As expected the new Iraqi constitution couldn’t be agreed upon by all parties – please see my previous postings on why!
This is obviously a major setback for President Bush as he had hoped to use the passage of the new constitution as an excuse to hightail it back home (with tail behind the US military’s hind legs). The US wants desperately to extricate itself from the Iraqi quagmire once it can be assured that the oil assets are in “good hands”.
Bush isn’t the most popular guy in the USA, with mothers and dads of dead soldiers starting the same anti-war swell that had brought Lyndon B Johnson down during the horrendous Vietnam war. Though the growing anti-Republican Party feelings may not affect Bush personally as he is already in the second term, he still doesn’t want t go out of office as the most unpopular president ever. Besides, his successors may be affected. There are now talks about Dick Cheney holding 2008 until Jeb Bush would be ready in 2012.
Some US experts have pointed out that in the matter of the new Iraqi constitution, the Bush Administration has been its own worst enemy. They reckon there’s too much American pressure on the the interim Iraqi government and constitution draftees. The Iraqi people see the US as playing the principal role in the drafting of the constitution. That certainly brings into disrepute and lack of credibility of the Iraqi Constitution as one that's according to Bush.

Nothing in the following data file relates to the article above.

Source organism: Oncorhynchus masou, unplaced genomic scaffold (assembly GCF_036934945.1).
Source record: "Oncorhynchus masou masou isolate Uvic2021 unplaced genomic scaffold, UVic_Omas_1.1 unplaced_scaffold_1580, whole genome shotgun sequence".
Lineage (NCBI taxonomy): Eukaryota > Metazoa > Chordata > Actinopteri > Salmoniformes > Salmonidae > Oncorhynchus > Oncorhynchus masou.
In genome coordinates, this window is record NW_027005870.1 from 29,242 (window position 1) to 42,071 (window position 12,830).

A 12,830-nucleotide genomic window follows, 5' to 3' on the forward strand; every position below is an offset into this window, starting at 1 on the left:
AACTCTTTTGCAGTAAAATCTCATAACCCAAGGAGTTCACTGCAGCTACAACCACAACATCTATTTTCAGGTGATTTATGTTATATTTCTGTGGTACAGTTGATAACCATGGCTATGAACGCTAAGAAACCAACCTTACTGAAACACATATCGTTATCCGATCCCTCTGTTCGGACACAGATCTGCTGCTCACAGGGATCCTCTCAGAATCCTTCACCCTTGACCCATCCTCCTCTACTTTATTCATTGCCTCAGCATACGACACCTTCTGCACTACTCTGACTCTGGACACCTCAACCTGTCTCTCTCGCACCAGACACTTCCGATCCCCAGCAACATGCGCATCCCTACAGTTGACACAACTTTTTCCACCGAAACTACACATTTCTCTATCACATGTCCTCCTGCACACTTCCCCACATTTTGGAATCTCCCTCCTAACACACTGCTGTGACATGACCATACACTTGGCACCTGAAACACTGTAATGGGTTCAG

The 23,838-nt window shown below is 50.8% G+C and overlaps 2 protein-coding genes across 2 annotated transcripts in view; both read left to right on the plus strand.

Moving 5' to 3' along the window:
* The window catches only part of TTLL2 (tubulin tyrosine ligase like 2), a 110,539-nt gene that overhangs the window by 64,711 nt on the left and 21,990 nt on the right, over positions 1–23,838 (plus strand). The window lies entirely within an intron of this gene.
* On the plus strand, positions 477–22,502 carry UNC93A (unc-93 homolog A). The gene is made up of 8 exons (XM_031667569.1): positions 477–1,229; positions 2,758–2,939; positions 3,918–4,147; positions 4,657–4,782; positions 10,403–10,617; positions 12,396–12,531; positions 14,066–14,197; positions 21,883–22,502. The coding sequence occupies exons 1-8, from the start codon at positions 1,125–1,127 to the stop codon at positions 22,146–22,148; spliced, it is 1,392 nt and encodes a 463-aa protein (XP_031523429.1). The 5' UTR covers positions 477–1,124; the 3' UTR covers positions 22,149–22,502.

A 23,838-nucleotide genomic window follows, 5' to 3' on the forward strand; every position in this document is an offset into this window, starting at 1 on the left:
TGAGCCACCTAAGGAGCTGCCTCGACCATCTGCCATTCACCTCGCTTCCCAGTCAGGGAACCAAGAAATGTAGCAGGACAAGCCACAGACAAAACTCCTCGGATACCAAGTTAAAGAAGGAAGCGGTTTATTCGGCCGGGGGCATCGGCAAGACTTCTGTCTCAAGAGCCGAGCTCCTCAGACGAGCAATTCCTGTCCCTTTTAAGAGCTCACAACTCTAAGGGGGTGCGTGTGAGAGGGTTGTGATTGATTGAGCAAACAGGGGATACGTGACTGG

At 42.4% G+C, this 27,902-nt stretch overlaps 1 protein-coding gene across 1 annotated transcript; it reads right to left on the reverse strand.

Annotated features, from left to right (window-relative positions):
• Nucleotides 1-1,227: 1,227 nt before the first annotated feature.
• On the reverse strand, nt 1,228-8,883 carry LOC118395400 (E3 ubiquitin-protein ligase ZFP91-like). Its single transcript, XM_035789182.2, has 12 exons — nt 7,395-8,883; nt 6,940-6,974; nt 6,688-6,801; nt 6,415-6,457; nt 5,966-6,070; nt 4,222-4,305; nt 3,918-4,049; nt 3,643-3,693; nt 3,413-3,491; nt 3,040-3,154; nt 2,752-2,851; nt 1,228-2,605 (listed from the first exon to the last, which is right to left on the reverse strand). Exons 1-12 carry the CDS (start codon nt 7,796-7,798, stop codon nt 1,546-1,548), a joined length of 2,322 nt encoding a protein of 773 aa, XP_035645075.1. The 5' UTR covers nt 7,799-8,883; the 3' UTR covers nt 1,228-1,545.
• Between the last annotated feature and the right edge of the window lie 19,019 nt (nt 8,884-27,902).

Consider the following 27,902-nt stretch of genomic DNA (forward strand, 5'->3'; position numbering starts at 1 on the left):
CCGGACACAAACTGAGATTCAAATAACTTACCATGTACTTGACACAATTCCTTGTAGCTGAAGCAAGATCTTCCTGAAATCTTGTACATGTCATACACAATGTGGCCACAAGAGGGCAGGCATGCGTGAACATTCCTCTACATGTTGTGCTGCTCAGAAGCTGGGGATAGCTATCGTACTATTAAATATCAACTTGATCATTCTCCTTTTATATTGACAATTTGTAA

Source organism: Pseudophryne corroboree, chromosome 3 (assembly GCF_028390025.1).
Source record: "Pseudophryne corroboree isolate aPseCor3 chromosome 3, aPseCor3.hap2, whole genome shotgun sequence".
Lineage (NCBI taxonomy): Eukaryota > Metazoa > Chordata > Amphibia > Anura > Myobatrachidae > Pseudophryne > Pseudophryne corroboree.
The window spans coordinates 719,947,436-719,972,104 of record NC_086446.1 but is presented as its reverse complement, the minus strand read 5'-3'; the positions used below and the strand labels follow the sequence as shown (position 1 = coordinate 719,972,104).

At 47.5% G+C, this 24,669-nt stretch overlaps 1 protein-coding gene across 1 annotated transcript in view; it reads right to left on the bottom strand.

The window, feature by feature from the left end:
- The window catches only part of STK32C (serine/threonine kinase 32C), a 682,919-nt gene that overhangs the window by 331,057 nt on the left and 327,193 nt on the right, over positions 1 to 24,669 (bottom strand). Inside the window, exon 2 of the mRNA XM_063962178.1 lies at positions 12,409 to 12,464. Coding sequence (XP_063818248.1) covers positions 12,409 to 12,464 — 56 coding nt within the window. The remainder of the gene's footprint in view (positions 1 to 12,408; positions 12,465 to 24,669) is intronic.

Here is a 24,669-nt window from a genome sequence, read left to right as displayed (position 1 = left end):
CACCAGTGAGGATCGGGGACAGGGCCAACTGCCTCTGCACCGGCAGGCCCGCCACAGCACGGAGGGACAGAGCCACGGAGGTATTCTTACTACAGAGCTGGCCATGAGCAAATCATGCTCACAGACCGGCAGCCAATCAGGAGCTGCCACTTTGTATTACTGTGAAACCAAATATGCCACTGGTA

For example, experts mentioned that Zalmay Khalilzad, the US ambassador in Iraq, has been too prominent in pushing the Iraqis on the constitution, which of course revealed the fact that it is the US who’s pulling the strings. And that includes contentious issues like ‘federalism’, oil revenue distribution and the Kurdish peshmerga, its private army.
All seems to be pointing to the US hands in fostering conditions ideal for the disintegration of Iraq as we know it.